As for the analogue maps, there are many options readily available - my favourite is this plastic map by WiT.
The peak stands on the main ridge of the High Tatras between Poľský hrebeň/Polski Grzebień (Polish Crest)
passes. It is the fourth highest Tatra peak accessible by waymarked trail. Its northwest walls form the imposing headwall of the Litvorová Valley (and arguably of the Svišťová valley as well!). At its foot, in the cirque at 2047 m sits Zamrznuté pleso/Zmarzły Staw (Frozen Tarn)
, which is the source of Litvorový Creek, a tributary of the Biela Voda/Biała Woda (White Water
). Vychodná Vysoká sends a huge lateral ridge to the ESE, with such peaks as Bradavica/Staroleśny
at 2476 and Slavkovský
at 2452m. The ridge divides the Velická Valley from the Velká Studená Valley. The gentle side of Vychodná Vysoká is its southern side. Its northwest and northeast faces are precipitous. The same goes for the stretch of the main ridge dropping to Prielom pass (probably UIAA 3). As far as the waymarked crest between Poľský hrebeň pass and the summit is concerned, its lowest one third is a bit of a scramble, whereas the rest is a rather mundane walk-up. Vychodná Vysoká, which seems to attract few rock climbers, is climbed by many hikers for spectacular, panoramic views from the summit.
The ESE ridge with Bradavica (centre) and Slavkovský štít (left)
SW view from summit
Polish hikers often start the walk at Lysá Poľana/Łysa Polana, right on the Poland-Slovakia border, at the mouth of the Bielovodská dolina (White Water Valley), where there is a Slovak bus terminus and car park. If you are travelling by Zakopane minibus (signed for Morskie Oko), this will be the second last stop. (Tell the driver you want to get off there as most passengers will be heading for Morskie Oko.) From Lysá Poľana buses go to Poprad via Starý Smokovec, where you can start your hike south of the Tatras. Starý Smokovec is part of Vysoké Tatry town, which is in fact a string of resort towns and villages along the southern boundary of the Tatras, served by a road and a railway (tram) line. A few of those settlements have a trailhead for either the Velická or the Veľká Studená valleys and Starý Smokovec have both.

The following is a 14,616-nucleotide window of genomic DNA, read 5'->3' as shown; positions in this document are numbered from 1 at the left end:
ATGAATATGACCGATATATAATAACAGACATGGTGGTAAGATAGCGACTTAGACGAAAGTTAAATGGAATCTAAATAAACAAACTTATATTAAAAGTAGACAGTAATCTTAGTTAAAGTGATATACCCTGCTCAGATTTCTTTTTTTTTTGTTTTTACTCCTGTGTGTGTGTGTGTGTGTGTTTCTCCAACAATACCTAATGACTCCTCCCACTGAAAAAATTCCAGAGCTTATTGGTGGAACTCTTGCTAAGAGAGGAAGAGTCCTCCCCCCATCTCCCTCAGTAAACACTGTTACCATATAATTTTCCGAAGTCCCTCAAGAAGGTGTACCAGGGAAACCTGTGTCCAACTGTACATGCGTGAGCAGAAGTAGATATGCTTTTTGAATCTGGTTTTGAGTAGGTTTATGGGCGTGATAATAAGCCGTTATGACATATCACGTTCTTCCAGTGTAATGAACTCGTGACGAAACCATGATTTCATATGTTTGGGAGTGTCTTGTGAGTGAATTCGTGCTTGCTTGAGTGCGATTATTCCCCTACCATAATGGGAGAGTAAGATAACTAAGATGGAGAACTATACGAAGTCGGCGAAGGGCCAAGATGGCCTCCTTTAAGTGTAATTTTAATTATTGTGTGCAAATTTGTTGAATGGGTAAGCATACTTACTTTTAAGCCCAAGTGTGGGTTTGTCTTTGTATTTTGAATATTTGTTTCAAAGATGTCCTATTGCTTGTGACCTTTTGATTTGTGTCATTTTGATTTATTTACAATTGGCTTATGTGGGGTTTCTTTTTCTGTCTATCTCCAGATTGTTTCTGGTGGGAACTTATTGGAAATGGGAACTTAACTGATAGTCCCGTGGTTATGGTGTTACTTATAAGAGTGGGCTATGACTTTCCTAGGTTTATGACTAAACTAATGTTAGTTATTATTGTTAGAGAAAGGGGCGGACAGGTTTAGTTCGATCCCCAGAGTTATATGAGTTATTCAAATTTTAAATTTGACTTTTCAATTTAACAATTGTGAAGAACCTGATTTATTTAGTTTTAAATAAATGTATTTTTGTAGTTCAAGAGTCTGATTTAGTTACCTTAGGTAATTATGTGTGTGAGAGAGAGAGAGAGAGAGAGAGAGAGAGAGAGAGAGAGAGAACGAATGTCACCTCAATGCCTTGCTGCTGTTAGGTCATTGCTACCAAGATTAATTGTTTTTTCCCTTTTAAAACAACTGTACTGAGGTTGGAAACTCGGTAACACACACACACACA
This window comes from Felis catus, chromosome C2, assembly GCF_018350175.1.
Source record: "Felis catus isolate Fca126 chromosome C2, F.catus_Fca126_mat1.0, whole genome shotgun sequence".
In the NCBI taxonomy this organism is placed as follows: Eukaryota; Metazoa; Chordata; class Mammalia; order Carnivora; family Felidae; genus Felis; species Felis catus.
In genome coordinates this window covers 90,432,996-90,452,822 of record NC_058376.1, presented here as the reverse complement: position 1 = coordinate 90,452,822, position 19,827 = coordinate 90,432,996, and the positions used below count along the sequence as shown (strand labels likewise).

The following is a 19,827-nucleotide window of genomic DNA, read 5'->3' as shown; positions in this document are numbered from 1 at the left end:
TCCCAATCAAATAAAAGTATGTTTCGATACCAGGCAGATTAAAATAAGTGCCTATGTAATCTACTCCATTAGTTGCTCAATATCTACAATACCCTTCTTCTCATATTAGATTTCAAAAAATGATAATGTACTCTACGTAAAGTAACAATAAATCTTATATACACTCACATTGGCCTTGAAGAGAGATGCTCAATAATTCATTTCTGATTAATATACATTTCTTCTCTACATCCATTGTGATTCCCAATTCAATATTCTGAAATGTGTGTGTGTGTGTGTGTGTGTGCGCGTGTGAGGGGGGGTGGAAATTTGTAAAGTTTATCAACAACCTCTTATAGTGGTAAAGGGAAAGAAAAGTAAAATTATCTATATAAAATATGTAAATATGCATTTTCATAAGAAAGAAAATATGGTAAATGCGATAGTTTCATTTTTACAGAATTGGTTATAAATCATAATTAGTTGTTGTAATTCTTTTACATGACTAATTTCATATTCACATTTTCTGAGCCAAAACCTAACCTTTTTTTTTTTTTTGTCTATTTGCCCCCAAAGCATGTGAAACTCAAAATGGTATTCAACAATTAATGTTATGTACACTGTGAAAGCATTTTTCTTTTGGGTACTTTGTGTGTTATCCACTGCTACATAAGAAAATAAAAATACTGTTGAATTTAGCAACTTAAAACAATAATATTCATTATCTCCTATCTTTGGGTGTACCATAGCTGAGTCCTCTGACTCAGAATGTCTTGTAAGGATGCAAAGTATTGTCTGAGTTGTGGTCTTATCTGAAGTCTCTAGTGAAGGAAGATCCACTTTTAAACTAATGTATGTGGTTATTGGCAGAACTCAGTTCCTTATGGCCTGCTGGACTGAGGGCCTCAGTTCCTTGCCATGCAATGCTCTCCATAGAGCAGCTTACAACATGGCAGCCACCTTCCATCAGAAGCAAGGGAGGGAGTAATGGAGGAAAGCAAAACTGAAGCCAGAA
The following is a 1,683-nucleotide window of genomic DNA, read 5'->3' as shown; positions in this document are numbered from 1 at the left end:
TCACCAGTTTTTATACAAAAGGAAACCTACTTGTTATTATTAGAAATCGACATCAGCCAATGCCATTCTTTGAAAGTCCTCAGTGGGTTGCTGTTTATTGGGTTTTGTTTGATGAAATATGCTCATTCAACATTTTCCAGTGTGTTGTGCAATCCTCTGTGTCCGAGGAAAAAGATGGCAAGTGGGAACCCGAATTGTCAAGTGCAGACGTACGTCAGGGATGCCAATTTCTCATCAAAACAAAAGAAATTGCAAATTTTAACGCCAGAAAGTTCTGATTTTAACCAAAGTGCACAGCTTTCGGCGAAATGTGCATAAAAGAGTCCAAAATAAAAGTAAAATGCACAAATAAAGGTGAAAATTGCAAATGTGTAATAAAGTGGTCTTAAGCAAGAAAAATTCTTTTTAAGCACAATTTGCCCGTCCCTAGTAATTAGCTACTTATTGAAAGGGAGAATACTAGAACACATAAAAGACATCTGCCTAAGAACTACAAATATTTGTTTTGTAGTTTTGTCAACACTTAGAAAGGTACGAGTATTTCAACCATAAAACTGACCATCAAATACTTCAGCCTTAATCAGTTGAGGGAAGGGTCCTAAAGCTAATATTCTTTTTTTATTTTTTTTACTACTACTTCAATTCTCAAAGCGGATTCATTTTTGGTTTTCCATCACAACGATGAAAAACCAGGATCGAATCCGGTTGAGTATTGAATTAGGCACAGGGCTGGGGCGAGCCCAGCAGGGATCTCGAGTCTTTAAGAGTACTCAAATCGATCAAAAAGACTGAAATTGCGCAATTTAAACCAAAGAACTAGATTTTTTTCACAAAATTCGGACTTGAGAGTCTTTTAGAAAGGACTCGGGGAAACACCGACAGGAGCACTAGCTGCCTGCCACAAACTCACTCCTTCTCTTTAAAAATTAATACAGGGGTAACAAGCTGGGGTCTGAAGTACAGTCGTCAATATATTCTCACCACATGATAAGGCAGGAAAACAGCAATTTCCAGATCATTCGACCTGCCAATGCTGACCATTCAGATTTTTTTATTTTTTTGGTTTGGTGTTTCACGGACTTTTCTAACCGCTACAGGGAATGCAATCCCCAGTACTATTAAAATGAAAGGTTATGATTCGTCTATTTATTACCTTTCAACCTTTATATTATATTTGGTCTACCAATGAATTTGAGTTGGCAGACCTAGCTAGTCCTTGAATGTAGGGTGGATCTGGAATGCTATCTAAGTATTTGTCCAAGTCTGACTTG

You must keep to waymarked trails. Bivouacking is not permitted. After dark you are supposed to leave the national park (unless you are staying in a mountain hut). The trails above huts are closed for hikers from 1 November to 15 June.
Moon over Vychodná Vysoká
Rock & Winter Climbing
You must be a member of a rock climbing club
. Just before your climb, you should write it into the register kept in a nearby mountain hut/your hotel. (Make sure you sign it on return too!) During the approach you must stick to the traditionally used routes described in rock climbing guidebooks. Bivouacking on the wall is only allowed in an emergency. Except for winter, you must not do a route that is easier than UIAA grade III (approx. YDS grade 5.3) unless on descent. The funny thing is that the last rule does not apply to those hiking/scrambling with a licensed guide whom they have paid some €200 for looking after them.
TrailsFrom Łysa Polana/Lysá poľana via Bielovodská dolina
Distance: 14 km Total elevation gain: 1570m Time (up): 5.5hr This is both the most scenic (at least in my opinion) and the least frequented trail as most Slovak hikers prefer a circuit from Vysoké Tatry town. Just bear in mind that bears like the valley as well!
The highest stretch of the valley through which the waymarked trail runs is called the Litvorová dolina. Just past Zamrznuté pleso, below the trail junction below Poľský hrebeň, is one unpleasantly wet, a little exposed, chain-assisted YDS class 3 spot.
From Vysoké Tatry town via Veľká Studená dolina
Distance: nearly 12km Total elevation gain: about 1650m Time (up): 6hrStunning scenery. The quickest option would be to make use of the Starý Smokovec–Hrebienok funicular railway at the start of your hike. It would save you over two kilometres’ walk and 260m of ascent. Before you get to Poľský hrebeň pass, you will have to cross Prielom/Rohatka pass. The descent down its west side is exposed and has iron chains and rungs (YDS class 3).
From Vysoké Tatry town via Velická dolina
Distance: about 10km Total elevation gain: over 1450m Time (up): 4.5-5hrThe shortest route of the three. Just before Poľský hrebeň pass is a short chain-assisted section, less demanding than the one on the trail through Prielom/Rohatka pass described below.
Poľský hrebeň and trail above it
Surely you can combine two of the above trails instead of doing a there-and-back hike. Regardless of which trail you take, you will have to get to the pass of Poľský hrebeň before summiting Východná Vysoká. (The first two of the above trails join several dozen metres below the pass, northwest of it.) Above the pass the hike (there-and-back) is a walk-up combined with a bit of a scramble, taking up to three quarters of an hour on the way up. Its first part is more interesting, occasionally chain-assisted (going at YDS class 2 with a couple of class 3 spots) whereas the final stretch is rather tedious.
- plenty of options in the town of Vysoké Tatry.
- a hotel called Sliezsky Dom in the Velická dolina at 1670m, 2.5hrs walk to the summit
- a mountain hut known as Zbojníčka (Zbojnícka chata) in the Veľká Studená dolina at 1960m, 4hrs walk to the summit
- NO mountain hut in the Bielovodská dolina
- Hostel by the Climbing Wall at 970m, 100m from the former border checkpoint at Lysá Poľana
Mountain Conditions & Rescue
Below Prielom/Rohatka pass
Below Poľský hrebeň pass
Zamrznuté pleso (literally Frozen Tarn) at valley head just west of summit on 29 July 2005 - photo by dalton1
Winter Climbing Photos